The Adventures of Rocky and Bullwinkle (2000)

Rating:

USA. 2000.

Crew

Director – Des McAnuff, Screenplay – Kenneth Lonergan, Based on the TV Series Created by Jay Ward, Producers – Robert De Niro & Jane Rosenthal, Photography – Thomas E. Ackerman, Music – Mark Mothersbaugh, Visual Effects/Animation – Industrial Light and Magic, Additional Visual Effects – Alter Image, But Inc, Cinesite & Illusion Arts (Supervisors – Syd Dutton & Bill Taylor), Special Effects – Kenneth D. Pepiot, Makeup Effects – Kurtzman, Nicotero and Berger EFX Group (Supervisors – Howard Berger & Greg Nicotero), Production Design – Gavin Bocquet. Production Company – Universal/Capella/K.C. Midien/Tribeca

Cast

Piper Perabo (Agent Karen Sympathy), Jason Alexander (Boris Badenov), Rene Russo (Natasha Fatale), Robert De Niro (Fearless Leader), Randy Quaid (Cappy von Trapment), Kel Mitchell (Martin), Kenan Thompson (Lewis), Janeane Garofalo (Minnie Mogul), Whoopi Goldberg (Judge Cameo), James Rebhorn (President Will Signoff), John Goodman (State Trooper)

Voices

June Foray (Rocky J. Squirrel), Keith Scott (Bullwinkle J. Moose)


Plot

With their series having been cancelled in 1964, the cartoon heroes Rocky and Bullwinkle have spent the ensuing years in reruns. Their Pottsylvanian enemy Fearless Leader and his two cohorts Boris and Natasha, at a loss since the fall of the Iron Curtain, tunnel through to where the dividing line between reality and animation is thin and are pulled through into the real world by a Hollywood executive. Some months later, rookie FBI agent Karen Sympathy is assigned to find Rocky and Bullwinkle in order to stop Fearless Leader. She discovers that Fearless Leader has created a dastardly scheme – the RB TV network – with which he intends to broadcast extremely bad television that will zombify Americans and get them to vote him as President.


The Adventures of Rocky and Bullwinkle is another entry in the fad for big-screen revivals of old tv shows over the last few years, which began with The Flintstones (1994) and continued through the likes of George of the Jungle (1997), Mr Magoo (1997), Dudley Do-Right (1999), Inspector Gadget (1999), Josie and the Pussycats (2001), Scooby-Doo (2002), Fat Albert (2004), Alvin and the Chipmunks (2007), Transformers (2007), Underdog (2007), Speed Racer (2008), Dragonball: Evolution (2009), The Last Airbender (2010), Yogi Bear (2010), The Smurfs (2011) and Jem and the Holograms (2015).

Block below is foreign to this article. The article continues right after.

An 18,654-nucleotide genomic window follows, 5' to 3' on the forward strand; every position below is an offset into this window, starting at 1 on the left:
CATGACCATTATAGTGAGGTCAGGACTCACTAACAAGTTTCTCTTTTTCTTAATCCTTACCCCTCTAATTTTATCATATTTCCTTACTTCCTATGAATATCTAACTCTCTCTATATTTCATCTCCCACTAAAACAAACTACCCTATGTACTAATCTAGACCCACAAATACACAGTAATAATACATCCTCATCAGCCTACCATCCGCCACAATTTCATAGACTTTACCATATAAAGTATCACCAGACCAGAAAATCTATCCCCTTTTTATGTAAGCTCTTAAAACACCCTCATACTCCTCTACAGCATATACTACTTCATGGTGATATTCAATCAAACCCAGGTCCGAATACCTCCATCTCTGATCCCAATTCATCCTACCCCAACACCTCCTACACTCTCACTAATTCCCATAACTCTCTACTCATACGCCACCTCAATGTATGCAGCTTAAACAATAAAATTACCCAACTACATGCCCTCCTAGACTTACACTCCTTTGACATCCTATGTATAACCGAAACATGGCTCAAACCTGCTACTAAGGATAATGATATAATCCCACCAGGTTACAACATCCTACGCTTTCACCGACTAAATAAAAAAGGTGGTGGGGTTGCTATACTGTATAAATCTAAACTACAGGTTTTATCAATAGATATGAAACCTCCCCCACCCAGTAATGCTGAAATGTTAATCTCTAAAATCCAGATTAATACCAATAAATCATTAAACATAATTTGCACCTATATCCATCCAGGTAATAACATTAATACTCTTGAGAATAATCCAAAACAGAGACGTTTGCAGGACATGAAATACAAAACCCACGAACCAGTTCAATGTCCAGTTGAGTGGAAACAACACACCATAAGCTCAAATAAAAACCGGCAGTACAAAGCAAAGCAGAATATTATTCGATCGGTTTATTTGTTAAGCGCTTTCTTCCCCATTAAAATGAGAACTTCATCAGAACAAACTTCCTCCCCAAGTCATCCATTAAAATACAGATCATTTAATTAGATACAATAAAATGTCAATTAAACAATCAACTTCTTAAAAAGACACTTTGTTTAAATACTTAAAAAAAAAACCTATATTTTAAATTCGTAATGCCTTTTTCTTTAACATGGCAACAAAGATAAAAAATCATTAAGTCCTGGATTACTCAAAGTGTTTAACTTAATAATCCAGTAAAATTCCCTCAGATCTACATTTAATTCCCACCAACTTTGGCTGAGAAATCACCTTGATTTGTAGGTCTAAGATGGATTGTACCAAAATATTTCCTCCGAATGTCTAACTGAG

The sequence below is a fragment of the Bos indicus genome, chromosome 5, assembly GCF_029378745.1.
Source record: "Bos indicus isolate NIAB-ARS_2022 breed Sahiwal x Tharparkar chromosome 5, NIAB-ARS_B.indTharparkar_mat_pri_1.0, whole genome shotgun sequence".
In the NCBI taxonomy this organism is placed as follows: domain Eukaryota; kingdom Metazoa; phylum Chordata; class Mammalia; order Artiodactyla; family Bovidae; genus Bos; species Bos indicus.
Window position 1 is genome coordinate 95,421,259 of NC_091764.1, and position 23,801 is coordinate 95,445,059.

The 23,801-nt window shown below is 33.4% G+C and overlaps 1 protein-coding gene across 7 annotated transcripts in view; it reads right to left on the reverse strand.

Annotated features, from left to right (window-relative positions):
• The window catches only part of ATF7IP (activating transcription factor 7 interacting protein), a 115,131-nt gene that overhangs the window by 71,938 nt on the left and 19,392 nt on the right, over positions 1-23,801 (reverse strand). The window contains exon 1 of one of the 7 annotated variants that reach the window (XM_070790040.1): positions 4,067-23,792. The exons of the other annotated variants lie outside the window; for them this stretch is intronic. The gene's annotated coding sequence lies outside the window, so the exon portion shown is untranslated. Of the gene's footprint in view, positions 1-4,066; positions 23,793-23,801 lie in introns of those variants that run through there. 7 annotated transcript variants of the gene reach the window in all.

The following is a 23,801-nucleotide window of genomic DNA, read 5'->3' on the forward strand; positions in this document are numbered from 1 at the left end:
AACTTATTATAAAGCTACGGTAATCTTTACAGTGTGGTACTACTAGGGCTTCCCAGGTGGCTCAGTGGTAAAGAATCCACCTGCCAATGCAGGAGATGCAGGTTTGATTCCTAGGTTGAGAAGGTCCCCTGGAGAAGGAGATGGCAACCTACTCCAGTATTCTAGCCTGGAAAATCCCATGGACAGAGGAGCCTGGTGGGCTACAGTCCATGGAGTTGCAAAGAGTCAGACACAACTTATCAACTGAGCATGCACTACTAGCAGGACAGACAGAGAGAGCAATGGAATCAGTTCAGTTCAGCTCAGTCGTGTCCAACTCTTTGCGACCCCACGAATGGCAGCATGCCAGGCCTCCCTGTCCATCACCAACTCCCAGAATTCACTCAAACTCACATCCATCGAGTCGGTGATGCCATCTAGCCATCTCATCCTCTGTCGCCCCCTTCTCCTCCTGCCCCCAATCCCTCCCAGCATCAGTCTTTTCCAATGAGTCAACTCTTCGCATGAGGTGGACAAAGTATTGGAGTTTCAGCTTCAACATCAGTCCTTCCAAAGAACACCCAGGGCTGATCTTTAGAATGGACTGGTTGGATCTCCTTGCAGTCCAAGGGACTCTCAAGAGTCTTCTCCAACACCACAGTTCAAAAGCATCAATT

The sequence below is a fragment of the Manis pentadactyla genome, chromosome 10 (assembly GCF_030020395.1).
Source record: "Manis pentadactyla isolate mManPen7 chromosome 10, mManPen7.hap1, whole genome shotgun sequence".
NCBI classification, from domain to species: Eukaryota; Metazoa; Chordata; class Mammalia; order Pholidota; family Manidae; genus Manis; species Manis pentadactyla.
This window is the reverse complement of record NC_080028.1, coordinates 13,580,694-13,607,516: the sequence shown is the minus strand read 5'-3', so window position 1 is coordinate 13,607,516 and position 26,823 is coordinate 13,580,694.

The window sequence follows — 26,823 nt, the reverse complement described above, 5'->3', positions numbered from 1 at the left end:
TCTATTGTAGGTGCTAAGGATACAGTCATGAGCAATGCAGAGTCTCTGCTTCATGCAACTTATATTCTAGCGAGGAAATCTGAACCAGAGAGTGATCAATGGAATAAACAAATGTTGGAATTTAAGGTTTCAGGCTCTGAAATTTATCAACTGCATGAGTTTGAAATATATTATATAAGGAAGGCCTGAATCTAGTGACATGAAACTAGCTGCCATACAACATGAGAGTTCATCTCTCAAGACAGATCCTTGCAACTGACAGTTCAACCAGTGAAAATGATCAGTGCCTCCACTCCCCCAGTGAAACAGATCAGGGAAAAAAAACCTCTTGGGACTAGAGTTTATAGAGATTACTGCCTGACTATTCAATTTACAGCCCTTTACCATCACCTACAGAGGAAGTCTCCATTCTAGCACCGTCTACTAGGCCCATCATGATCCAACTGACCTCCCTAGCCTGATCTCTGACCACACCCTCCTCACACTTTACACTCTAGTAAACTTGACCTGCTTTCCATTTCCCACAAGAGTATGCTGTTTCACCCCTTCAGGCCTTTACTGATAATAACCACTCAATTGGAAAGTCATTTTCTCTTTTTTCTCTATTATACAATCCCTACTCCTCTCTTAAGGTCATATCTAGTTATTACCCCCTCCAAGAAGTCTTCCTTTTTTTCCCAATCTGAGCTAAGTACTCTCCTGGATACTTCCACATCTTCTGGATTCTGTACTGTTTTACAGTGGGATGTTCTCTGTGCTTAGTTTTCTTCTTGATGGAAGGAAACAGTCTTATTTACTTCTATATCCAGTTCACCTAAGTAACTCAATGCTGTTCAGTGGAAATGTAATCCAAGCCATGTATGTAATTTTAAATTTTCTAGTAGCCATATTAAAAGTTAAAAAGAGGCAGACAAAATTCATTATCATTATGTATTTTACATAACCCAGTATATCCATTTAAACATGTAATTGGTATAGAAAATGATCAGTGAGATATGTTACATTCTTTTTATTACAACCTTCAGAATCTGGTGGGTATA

The show in this case is the popular cartoon series The Rocky and Bullwinkle Show (1961-73), made by Jay Ward Productions with a total of 98 half-hour episodes. [There has also been an earlier live-action film spinoff from the series, Boris and Natasha (1992)]. Unlike these abovementioned films, which translated the original cartoon into a live-action film, The Adventures of Rocky and Bullwinkle falls into the fad begun with Who Framed Roger Rabbit? (1988) where the animated characters interact in a live-action environment. Certainly, reading the film’s plot synopsis some months prior to the film’s release, this seemed a clever approach to take to a big-screen tv remake. It was not just a tv remake that either offered further adventures of familiar characters or old characters recast with contemporary actors and a bigger budget, but it uniquely offered up the idea of its animated characters being pulled through into the real (that is live-action) world.

Unfortunately, The Adventures of Rocky and Bullwinkle only deals with this idea in the most pedestrian of ways. It offers up the same zany sight gags and corny puns that the animated series specialised in. The live-action scenes add numerous cartoon physics gags and various slapstick pratfalls with the two villain’s henchpeople Boris and Natasha. There are also a number of meta-fictional gags – Piper Perabo complaining that she didn’t write the script when interrogated about her actions in court; Boris and Natasha cheating and stealing the onscreen map that traces the hero’s journey. Unfortunately, what worked on the small screen seems belaboured on the big screen. The plot drags and there is nothing that ever seems particularly lively.

There are a number of celebrity cameos and bit parts from the likes of Whoopi Goldberg, Janeane Garofalo, David Alan Grier, Randy Quaid, Carl Reiner and Jonathan Winters, although the only vaguely funny one of these is John Goodman’s appearance as a state trooper. The most intriguing of these is Robert De Niro who plays Fearless Leader. The Adventures of Rocky and Bullwinkle is unique for being Robert De Niro’s first appearance in anything resembling a populist sf/fantasy film. (De Niro was apparently also so enamoured of the original series that he shepherded the production in and takes a producer’s credit). With Robert De Niro taking such an active role you expect something special, but sadly De Niro is only playing a one-dimensional character and offers up nothing more than a series of falsetto clipped commands. In fact, he gets less screen time that sidekicks Boris and Natasha do. The film’s one plus is the cute Piper Perabo, who proves a lively discovery and clearly has a promising career ahead of her.



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